It sound like you are disapproving... Will you refuse any treatment developed with a "silicon sultan's" money — because the benefactor's purpose was not sufficiently pure in your opinion?

      Will you demand, the laboratories be staffed by people of all races and genders, and that any developed drugs be manufactured by unionized workers and/or be "Fair Trade" certified — before you agree to accept the cure?

      Will you reject it, because "not everyone" can afford it — or will you, perhaps, wish, such "unfair" drug was never developed in the first place?

    • by Kjella ( 173770 )

      Or the alternative, nobody's going to succeed. That happens often enough as rich people want to live forever, well so far that's not for sale. if I got the choice between dying myself or two of my organ transplants saving lives, I'd choose living. Doesn't matter if a thousand or a million or a billion lives would live without me, you've no moral right to ask me to sacrifice my life.

      • I could hate you for bringing me back to reality. But, you're right. The ultimate goal, is to get mankind out there among the stars. And - that may never happen. Every attempt may fail. We MAY not even establish any self sustaining colonies here in the solar system. But, I sure as hell don't want to accept that idea as likely. I suppose you've seen this little video?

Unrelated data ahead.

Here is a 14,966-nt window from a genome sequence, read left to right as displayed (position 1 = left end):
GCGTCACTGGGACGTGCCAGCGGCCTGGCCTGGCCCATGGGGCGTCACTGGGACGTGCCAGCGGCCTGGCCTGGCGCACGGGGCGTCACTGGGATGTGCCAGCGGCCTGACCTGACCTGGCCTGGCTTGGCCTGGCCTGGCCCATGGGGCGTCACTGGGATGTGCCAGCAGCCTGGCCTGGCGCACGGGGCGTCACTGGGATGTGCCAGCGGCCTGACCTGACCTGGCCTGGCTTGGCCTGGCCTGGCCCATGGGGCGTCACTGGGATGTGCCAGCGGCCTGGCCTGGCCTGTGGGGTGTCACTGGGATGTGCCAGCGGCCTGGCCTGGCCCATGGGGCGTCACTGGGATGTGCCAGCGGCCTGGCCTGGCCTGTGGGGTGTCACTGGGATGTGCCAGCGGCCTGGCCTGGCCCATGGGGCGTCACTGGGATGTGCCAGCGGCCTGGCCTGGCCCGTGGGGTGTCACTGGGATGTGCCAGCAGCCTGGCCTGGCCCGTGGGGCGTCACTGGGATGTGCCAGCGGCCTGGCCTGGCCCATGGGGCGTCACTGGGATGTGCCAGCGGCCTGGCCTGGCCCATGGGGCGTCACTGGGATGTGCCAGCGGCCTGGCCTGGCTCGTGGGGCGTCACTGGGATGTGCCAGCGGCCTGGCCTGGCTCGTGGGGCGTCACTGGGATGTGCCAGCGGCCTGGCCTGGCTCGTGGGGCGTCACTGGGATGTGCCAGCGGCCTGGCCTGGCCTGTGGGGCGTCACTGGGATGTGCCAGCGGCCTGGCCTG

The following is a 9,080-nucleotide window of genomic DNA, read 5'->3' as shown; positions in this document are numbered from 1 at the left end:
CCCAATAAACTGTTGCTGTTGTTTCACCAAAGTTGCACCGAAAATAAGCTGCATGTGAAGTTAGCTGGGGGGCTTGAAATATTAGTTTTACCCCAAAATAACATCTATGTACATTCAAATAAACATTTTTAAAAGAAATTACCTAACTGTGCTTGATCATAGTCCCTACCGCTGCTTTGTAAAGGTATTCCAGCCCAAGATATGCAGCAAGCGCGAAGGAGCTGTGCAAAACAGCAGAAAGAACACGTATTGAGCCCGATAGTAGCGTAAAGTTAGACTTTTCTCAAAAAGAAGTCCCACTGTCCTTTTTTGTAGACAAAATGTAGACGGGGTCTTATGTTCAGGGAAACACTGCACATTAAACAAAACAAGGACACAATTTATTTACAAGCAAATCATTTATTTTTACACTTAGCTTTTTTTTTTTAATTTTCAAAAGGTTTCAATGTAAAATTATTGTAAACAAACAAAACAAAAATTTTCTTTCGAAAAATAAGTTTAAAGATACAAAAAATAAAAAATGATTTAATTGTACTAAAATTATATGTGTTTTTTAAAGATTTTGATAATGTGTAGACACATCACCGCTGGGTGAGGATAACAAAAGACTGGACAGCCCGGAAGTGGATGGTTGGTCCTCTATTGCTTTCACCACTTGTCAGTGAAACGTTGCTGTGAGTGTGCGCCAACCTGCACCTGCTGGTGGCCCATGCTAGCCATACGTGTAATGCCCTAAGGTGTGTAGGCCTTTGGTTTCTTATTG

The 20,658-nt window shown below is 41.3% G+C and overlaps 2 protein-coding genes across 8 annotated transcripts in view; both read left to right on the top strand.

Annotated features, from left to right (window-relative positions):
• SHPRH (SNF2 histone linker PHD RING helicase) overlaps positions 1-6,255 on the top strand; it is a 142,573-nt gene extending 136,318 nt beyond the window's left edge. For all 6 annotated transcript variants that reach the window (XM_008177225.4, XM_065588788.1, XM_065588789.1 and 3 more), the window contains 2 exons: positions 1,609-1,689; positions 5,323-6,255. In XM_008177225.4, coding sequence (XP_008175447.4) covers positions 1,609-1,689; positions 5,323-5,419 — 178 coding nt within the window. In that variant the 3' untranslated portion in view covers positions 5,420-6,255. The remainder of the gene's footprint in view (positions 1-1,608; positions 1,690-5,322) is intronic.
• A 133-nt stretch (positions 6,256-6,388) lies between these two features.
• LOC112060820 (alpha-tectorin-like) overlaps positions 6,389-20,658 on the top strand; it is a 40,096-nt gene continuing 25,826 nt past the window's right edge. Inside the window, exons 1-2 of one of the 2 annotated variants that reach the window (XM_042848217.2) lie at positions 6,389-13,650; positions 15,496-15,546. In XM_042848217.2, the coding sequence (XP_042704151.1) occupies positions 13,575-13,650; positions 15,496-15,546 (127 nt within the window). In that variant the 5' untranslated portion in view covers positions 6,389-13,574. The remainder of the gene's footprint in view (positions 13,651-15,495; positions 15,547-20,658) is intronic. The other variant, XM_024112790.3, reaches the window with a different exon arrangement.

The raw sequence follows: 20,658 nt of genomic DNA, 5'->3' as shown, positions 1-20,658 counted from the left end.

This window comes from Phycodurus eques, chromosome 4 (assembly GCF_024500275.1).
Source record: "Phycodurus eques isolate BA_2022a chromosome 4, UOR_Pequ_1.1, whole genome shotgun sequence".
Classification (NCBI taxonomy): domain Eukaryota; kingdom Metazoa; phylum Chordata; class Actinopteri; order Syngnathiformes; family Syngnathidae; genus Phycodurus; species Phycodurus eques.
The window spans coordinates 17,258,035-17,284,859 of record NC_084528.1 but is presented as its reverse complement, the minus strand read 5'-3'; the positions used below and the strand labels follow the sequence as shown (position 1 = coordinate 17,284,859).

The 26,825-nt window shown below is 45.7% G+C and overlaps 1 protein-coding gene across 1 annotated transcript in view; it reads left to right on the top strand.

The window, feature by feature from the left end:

https://www.youtube.com/watch?... [youtube.com]

        That's the short take from a longer video, which is somewhat less "exciting" I guess the term might be.

    • by Optali ( 809880 )

      And we can all recall Howard Hughes, a billionaire as eccentric and any and who actually produced quite a bunch of breaking tech.

      These guys do have a lot of money, and they can just go and invest a part of it in something they fancy, even if it doesn't make sense. If it does, they will have hit the jackpot as Hughes did, of not, well, they had their fun.

      I don't understand all this bitching: They have the funds and they do what they want with it, right? It's always better than investing in churches and / or

  • by Spy Handler ( 822350 ) on Wednesday December 31, 2014 @09:07PM (#48708963) Homepage Journal

    not gonna bother clicking any of the links. This guy is either incredibly ignorant and been living under a rock for the past few years, or his 401k is heavily vested in defense contractors. SpaceX is shaking the space launch industry to the very foundations and turning everything upside down. SpaceX is already cheaper than them (by a lot), but if the R program succeeds (we'll know in a few days), basically Elon will wipe out ULA and Ariannespace and there will be nothing left of them except for a few crumbs thrown at them by their buddies in government.